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If you had purchased an HSM product from a certain company or two (one company bought another, bought another) in approximately 2005-2006, you might have noticed in the WebHelp a "DOs and DON'Ts" page.
It contained (still does mostly) some general cautions and suggested behaviors that field support guys had encountered a lot.
At the end, you would have seen: "And finally, do NOT touch this button." And there was a modest-sized round red button.
If you clicked the button, you got a new "help" page that said "We asked you not to touch the button. Don't touch this button." And the same modest-sized round red button.
Upon clicking that, you went to a new page that said "DON'T touch the button!" (and the button again, always in the same position on the page).
This escalated, with the messages getting more and more exasperated ("Does your mother know you're doing this?? DON'T touch the BUTTON!"...."Look, just STOP, alright? Just stop!"...)
After about page 20 of that sequence, the message said: "If you don't stop touching that button, YOU'LL GO BLIND!"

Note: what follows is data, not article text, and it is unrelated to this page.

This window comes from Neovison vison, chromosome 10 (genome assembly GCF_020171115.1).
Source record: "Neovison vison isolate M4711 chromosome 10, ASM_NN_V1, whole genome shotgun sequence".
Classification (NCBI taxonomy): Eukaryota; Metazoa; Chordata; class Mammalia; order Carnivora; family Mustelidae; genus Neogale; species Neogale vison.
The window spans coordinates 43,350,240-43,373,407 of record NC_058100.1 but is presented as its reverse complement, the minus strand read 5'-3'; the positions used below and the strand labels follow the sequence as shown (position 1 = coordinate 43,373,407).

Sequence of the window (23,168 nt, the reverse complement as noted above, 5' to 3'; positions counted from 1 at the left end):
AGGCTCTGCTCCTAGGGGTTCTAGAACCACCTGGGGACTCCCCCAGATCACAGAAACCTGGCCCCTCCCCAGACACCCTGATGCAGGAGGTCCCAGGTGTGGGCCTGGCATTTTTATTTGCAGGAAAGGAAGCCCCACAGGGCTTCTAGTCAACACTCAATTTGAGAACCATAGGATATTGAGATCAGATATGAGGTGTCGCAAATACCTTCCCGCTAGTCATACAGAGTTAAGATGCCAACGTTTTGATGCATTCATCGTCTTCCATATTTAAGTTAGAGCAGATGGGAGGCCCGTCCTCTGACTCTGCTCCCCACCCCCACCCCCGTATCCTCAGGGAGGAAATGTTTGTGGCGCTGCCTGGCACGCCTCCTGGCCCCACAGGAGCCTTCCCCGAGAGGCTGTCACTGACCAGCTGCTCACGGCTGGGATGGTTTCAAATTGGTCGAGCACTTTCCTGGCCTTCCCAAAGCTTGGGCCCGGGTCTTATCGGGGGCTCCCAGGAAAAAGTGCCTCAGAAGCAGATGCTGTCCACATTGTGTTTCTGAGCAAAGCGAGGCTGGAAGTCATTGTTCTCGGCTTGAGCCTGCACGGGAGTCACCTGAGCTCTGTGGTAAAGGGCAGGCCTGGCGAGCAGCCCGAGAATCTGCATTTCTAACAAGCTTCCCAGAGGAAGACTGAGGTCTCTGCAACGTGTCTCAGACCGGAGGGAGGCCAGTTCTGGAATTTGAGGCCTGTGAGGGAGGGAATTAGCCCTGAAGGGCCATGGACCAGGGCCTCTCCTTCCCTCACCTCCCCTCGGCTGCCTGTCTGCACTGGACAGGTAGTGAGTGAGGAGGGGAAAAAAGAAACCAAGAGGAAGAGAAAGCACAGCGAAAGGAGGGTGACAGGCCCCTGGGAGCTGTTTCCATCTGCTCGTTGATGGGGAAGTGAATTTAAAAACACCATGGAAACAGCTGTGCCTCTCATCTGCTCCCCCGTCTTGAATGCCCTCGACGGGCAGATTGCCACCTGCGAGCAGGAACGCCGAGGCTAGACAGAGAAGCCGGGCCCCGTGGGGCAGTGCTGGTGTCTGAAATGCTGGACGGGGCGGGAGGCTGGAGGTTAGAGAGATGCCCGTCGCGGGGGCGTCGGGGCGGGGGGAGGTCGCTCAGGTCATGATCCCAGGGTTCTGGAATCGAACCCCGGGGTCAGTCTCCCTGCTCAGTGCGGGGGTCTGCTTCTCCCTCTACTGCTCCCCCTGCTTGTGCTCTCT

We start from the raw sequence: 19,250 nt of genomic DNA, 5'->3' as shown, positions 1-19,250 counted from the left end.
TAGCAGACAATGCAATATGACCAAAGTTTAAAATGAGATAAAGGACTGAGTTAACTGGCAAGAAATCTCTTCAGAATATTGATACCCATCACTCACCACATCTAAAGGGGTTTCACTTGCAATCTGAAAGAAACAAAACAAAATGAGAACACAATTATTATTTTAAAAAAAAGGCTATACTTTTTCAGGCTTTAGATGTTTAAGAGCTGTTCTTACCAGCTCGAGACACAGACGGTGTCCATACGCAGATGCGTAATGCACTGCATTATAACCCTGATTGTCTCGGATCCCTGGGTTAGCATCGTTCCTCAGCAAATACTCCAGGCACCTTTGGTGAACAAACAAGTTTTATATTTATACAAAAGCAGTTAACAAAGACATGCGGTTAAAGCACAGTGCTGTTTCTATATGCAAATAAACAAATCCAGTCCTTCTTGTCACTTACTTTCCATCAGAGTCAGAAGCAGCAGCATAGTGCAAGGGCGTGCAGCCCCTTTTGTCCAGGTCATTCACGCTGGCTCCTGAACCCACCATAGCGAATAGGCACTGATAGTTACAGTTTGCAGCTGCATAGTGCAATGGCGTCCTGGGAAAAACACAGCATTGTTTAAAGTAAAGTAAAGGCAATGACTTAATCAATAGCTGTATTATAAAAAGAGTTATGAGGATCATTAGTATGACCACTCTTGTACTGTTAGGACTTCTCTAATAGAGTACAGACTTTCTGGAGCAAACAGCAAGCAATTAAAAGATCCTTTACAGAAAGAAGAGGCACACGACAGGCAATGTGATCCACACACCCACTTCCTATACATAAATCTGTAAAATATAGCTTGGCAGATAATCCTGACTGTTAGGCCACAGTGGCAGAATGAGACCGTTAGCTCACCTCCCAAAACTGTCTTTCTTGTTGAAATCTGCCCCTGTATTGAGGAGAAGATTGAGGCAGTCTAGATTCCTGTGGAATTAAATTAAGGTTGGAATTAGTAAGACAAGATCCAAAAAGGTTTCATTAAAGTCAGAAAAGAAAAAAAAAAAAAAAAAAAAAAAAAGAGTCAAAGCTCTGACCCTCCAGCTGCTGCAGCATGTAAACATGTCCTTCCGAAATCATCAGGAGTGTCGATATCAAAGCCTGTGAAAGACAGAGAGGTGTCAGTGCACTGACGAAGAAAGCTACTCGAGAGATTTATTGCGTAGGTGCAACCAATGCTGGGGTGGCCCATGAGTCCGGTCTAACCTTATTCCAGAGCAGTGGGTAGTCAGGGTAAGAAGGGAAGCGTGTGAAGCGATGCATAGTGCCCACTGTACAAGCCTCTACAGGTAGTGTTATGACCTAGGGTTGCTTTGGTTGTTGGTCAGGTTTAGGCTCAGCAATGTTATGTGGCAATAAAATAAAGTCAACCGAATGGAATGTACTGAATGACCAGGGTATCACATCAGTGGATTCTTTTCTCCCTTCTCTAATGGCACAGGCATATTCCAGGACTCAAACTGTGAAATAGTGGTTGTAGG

The next page (after they clicked yet again), said "You were warned!"
A final click brought them to a completely black page.
I got a few notes of appreciation, but an up-and-coming Product Manager caught wind of it and had me remove it. Not serious enough for an "important" company.
When I implemented the original of that, as successive BBS pages on (a corner of) the Ericcson Cellular Systems TAC (Technical Assistance Center) BBS (later became the website) I had 75 pages and the final one didn't just go black, it locked you out of the BBS (later the website) and you had to call Kevin to get re-instated. By the way, most of those pages were lovingly crafted in my off hours. Posting them took seconds.
Currently, my documents and Help for this company are easter-egg and fortune-cookie free. Pretty much.
(yes, I've told that story before on-list)
> -----Original Message-----
> From: poshedly -at- bellsouth -dot- net
> It is oh-so-nice to work for people who have a sense of humor.
> -------------- Original message from "Sarah Stegall"
> <sstegall -at- bivio -dot- net>: --------------
> > In the late 90s I was working for a small start-up, where I
> had a lot of
> > trouble getting reviews back from programmers and
> engineers. This was
> > especially true of the "warnings" section. So one day, I
> slipped in a
> > warning: Do not run with scissors. I was trying to see how
> many of my
> > readers actually read the stuff they were signing off on
> (very few, as
> > it turned out). When it came time for the final draft, of
> course I took
> > that "warning" out.
> > A message came back from the President/CEO ordering me to
> put it back
> > in.
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